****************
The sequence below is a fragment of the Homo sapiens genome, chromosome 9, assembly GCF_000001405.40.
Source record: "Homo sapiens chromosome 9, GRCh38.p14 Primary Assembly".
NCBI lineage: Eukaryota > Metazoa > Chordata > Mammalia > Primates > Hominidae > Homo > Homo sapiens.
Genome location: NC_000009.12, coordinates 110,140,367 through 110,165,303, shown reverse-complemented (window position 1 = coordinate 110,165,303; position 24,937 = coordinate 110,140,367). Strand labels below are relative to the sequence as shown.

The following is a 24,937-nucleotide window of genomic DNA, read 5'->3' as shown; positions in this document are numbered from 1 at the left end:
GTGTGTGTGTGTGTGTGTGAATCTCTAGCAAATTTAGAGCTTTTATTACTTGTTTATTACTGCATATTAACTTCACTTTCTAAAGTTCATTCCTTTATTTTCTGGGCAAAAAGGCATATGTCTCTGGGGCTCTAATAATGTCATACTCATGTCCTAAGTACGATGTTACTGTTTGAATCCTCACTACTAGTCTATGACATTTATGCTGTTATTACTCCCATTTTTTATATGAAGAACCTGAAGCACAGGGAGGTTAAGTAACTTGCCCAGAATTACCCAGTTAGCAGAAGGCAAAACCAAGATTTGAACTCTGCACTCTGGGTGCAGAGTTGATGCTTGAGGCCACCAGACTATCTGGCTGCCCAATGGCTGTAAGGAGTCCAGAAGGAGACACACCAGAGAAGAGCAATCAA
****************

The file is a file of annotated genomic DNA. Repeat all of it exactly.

The sequence below is a fragment of the Homo sapiens genome, chromosome 9, assembly GCF_000001405.40.
Source record: "Homo sapiens chromosome 9, GRCh38.p14 Primary Assembly".
NCBI lineage: Eukaryota > Metazoa > Chordata > Mammalia > Primates > Hominidae > Homo > Homo sapiens.
Genome location: NC_000009.12, coordinates 110,140,367 through 110,165,303, shown reverse-complemented (window position 1 = coordinate 110,165,303; position 24,937 = coordinate 110,140,367). Strand labels below are relative to the sequence as shown.

The following is a 24,937-nucleotide window of genomic DNA, read 5'->3' as shown; positions in this document are numbered from 1 at the left end:
GTGTGTGTGTGTGTGTGTGAATCTCTAGCAAATTTAGAGCTTTTATTACTTGTTTATTACTGCATATTAACTTCACTTTCTAAAGTTCATTCCTTTATTTTCTGGGCAAAAAGGCATATGTCTCTGGGGCTCTAATAATGTCATACTCATGTCCTAAGTACGATGTTACTGTTTGAATCCTCACTACTAGTCTATGACATTTATGCTGTTATTACTCCCATTTTTTATATGAAGAACCTGAAGCACAGGGAGGTTAAGTAACTTGCCCAGAATTACCCAGTTAGCAGAAGGCAAAACCAAGATTTGAACTCTGCACTCTGGGTGCAGAGTTGATGCTTGAGGCCACCAGACTATCTGGCTGCCCAATGGCTGTAAGGAGTCCAGAAGGAGACACACCAGAGAAGAGCAATCAA